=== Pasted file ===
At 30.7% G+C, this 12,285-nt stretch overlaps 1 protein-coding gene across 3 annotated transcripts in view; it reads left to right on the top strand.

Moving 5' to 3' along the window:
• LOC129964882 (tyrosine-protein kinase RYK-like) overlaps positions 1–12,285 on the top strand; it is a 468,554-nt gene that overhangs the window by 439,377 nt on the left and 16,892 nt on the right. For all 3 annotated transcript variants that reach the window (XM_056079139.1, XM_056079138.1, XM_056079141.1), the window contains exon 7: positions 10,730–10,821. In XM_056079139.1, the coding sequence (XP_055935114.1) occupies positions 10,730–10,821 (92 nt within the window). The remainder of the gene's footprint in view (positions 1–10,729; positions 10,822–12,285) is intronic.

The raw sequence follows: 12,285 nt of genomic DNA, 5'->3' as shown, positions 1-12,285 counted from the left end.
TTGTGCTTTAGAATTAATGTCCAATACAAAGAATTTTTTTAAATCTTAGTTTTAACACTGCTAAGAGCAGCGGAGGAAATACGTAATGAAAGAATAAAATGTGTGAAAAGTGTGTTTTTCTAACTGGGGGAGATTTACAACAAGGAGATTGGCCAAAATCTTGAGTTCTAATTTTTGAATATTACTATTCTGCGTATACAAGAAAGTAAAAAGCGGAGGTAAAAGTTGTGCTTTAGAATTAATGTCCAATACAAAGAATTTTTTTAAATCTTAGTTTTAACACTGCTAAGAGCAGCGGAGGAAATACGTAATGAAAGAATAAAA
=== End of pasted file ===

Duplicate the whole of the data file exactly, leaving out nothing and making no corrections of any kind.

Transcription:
At 30.7% G+C, this 12,285-nt stretch overlaps 1 protein-coding gene across 3 annotated transcripts in view; it reads left to right on the top strand.

Moving 5' to 3' along the window:
• LOC129964882 (tyrosine-protein kinase RYK-like) overlaps positions 1–12,285 on the top strand; it is a 468,554-nt gene that overhangs the window by 439,377 nt on the left and 16,892 nt on the right. For all 3 annotated transcript variants that reach the window (XM_056079139.1, XM_056079138.1, XM_056079141.1), the window contains exon 7: positions 10,730–10,821. In XM_056079139.1, the coding sequence (XP_055935114.1) occupies positions 10,730–10,821 (92 nt within the window). The remainder of the gene's footprint in view (positions 1–10,729; positions 10,822–12,285) is intronic.

The raw sequence follows: 12,285 nt of genomic DNA, 5'->3' as shown, positions 1-12,285 counted from the left end.
TTGTGCTTTAGAATTAATGTCCAATACAAAGAATTTTTTTAAATCTTAGTTTTAACACTGCTAAGAGCAGCGGAGGAAATACGTAATGAAAGAATAAAATGTGTGAAAAGTGTGTTTTTCTAACTGGGGGAGATTTACAACAAGGAGATTGGCCAAAATCTTGAGTTCTAATTTTTGAATATTACTATTCTGCGTATACAAGAAAGTAAAAAGCGGAGGTAAAAGTTGTGCTTTAGAATTAATGTCCAATACAAAGAATTTTTTTAAATCTTAGTTTTAACACTGCTAAGAGCAGCGGAGGAAATACGTAATGAAAGAATAAAA